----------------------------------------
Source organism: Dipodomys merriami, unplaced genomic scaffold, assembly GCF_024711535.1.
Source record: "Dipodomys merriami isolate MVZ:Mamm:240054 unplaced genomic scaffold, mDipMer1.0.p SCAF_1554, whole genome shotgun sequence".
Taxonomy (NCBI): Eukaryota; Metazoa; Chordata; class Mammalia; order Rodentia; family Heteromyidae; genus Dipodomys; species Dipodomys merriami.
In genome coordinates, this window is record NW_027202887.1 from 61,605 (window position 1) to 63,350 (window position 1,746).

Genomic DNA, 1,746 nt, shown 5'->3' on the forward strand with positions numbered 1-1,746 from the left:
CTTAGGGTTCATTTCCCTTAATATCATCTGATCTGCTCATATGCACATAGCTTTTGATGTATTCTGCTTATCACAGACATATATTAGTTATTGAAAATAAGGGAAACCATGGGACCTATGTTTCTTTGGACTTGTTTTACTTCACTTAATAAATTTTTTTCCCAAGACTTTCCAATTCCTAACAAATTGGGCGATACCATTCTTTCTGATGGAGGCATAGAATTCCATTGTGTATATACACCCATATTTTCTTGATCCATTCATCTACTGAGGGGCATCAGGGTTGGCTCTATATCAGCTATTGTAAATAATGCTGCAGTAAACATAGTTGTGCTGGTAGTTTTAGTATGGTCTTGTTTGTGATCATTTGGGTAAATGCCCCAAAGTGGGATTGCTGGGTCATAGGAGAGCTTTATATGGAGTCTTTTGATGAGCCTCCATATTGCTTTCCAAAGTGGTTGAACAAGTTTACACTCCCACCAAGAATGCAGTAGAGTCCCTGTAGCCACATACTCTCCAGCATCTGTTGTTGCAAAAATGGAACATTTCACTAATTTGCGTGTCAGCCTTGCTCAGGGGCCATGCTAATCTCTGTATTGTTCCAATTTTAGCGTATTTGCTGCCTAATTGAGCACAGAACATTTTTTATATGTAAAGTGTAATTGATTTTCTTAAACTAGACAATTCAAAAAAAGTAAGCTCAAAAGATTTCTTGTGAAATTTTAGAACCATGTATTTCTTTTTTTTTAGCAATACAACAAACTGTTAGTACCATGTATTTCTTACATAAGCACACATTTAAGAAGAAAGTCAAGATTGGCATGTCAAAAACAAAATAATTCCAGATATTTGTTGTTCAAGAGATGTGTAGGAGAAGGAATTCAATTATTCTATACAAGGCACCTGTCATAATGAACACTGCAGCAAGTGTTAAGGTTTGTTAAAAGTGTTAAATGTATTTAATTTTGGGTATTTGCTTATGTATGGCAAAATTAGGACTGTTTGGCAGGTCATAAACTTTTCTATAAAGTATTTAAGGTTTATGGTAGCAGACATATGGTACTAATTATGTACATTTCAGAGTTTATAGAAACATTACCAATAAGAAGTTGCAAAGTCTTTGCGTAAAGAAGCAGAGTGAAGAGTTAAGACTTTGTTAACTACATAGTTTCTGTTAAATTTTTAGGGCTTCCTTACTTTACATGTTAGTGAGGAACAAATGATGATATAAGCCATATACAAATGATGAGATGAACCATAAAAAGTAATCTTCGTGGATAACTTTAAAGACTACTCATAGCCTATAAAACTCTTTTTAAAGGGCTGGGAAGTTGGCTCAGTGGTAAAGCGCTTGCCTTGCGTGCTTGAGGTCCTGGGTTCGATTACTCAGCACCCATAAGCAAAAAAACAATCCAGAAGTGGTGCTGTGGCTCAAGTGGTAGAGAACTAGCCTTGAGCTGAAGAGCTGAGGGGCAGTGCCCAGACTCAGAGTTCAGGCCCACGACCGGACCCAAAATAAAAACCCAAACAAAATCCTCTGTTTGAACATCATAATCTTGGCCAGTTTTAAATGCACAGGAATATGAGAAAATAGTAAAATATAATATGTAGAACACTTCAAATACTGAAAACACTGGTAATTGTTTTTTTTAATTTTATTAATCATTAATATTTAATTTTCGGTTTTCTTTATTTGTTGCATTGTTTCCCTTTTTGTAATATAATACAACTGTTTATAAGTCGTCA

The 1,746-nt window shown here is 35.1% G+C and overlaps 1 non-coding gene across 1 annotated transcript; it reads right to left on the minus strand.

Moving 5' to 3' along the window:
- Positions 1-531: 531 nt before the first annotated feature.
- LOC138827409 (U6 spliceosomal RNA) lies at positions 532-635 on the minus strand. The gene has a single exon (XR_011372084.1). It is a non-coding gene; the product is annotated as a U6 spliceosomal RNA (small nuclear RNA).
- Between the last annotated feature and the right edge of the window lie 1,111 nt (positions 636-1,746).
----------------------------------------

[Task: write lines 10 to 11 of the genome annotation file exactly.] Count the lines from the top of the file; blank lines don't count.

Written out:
- LOC138827409 (U6 spliceosomal RNA) lies at positions 532-635 on the minus strand. The gene has a single exon (XR_011372084.1). It is a non-coding gene; the product is annotated as a U6 spliceosomal RNA (small nuclear RNA).
- Between the last annotated feature and the right edge of the window lie 1,111 nt (positions 636-1,746).